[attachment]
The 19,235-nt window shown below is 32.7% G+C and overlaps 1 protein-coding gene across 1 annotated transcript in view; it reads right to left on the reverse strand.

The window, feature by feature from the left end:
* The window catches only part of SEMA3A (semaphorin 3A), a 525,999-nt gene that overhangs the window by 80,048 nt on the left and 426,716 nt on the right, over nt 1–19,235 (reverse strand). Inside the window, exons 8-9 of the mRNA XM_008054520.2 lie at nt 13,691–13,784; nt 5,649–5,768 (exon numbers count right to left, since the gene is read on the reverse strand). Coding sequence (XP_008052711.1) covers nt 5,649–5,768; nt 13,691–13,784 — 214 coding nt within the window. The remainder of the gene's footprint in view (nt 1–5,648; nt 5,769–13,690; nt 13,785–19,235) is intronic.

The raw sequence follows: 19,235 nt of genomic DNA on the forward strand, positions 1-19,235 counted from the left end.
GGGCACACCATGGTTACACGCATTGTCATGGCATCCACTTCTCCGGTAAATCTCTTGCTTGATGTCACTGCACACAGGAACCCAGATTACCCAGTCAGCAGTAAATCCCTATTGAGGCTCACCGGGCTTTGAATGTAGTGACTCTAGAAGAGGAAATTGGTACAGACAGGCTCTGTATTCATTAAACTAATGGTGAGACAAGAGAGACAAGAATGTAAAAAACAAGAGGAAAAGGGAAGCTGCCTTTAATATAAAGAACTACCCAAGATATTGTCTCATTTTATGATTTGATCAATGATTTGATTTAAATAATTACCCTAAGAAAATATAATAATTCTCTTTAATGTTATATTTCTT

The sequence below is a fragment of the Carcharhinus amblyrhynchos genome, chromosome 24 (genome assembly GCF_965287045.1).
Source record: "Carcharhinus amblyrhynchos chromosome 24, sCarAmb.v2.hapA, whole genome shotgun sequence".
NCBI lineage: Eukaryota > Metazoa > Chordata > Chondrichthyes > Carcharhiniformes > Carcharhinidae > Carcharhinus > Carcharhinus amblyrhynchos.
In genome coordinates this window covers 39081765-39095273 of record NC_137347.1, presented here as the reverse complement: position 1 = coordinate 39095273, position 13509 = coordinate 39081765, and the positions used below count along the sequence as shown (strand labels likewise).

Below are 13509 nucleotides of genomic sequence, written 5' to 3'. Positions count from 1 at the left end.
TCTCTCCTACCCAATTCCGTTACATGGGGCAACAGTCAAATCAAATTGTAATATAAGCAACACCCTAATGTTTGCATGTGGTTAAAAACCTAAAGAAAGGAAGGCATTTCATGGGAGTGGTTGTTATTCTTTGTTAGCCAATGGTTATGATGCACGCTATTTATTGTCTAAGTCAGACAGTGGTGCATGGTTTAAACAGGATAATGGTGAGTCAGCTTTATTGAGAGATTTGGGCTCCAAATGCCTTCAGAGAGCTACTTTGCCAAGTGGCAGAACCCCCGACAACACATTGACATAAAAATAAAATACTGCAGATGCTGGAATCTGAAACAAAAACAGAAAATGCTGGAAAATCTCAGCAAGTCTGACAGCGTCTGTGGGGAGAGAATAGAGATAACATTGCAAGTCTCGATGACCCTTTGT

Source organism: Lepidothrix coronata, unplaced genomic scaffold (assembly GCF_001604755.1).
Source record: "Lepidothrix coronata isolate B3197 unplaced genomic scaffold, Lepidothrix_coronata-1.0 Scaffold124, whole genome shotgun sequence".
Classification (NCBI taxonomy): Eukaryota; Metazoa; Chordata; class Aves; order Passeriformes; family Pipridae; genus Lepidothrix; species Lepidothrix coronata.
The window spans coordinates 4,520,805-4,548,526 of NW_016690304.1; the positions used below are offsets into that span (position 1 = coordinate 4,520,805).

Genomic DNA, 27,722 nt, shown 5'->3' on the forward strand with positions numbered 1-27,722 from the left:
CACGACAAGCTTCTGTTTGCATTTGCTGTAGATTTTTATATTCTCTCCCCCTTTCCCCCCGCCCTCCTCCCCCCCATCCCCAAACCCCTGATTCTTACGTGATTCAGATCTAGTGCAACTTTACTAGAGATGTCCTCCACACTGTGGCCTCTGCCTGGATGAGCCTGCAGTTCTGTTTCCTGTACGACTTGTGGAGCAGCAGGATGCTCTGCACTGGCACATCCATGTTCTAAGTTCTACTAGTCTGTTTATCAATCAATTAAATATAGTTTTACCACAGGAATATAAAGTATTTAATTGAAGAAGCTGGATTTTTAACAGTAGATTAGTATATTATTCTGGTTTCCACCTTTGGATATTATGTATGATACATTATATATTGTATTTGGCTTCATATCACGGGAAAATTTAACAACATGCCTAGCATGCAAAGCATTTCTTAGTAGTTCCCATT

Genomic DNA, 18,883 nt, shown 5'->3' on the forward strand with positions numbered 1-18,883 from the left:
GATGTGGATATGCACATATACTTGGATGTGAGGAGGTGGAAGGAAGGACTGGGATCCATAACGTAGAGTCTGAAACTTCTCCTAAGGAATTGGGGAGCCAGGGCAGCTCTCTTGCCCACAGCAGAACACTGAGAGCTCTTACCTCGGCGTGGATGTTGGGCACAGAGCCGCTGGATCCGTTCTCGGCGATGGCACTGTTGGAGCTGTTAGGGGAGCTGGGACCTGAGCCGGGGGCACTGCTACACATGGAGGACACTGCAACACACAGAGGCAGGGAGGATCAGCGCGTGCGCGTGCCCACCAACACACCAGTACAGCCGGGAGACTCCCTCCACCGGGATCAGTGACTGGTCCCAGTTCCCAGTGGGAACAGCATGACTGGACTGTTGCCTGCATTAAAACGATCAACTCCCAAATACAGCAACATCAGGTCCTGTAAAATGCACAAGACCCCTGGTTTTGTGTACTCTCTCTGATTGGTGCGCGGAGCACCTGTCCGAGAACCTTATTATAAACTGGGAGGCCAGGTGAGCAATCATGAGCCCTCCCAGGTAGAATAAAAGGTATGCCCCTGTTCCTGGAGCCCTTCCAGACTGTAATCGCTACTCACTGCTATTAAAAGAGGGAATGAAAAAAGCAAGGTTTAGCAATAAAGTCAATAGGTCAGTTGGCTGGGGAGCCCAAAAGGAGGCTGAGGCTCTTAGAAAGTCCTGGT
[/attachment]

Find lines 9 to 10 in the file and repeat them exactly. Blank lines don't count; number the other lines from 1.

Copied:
In genome coordinates this window covers 39081765-39095273 of record NC_137347.1, presented here as the reverse complement: position 1 = coordinate 39095273, position 13509 = coordinate 39081765, and the positions used below count along the sequence as shown (strand labels likewise).

Below are 13509 nucleotides of genomic sequence, written 5' to 3'. Positions count from 1 at the left end.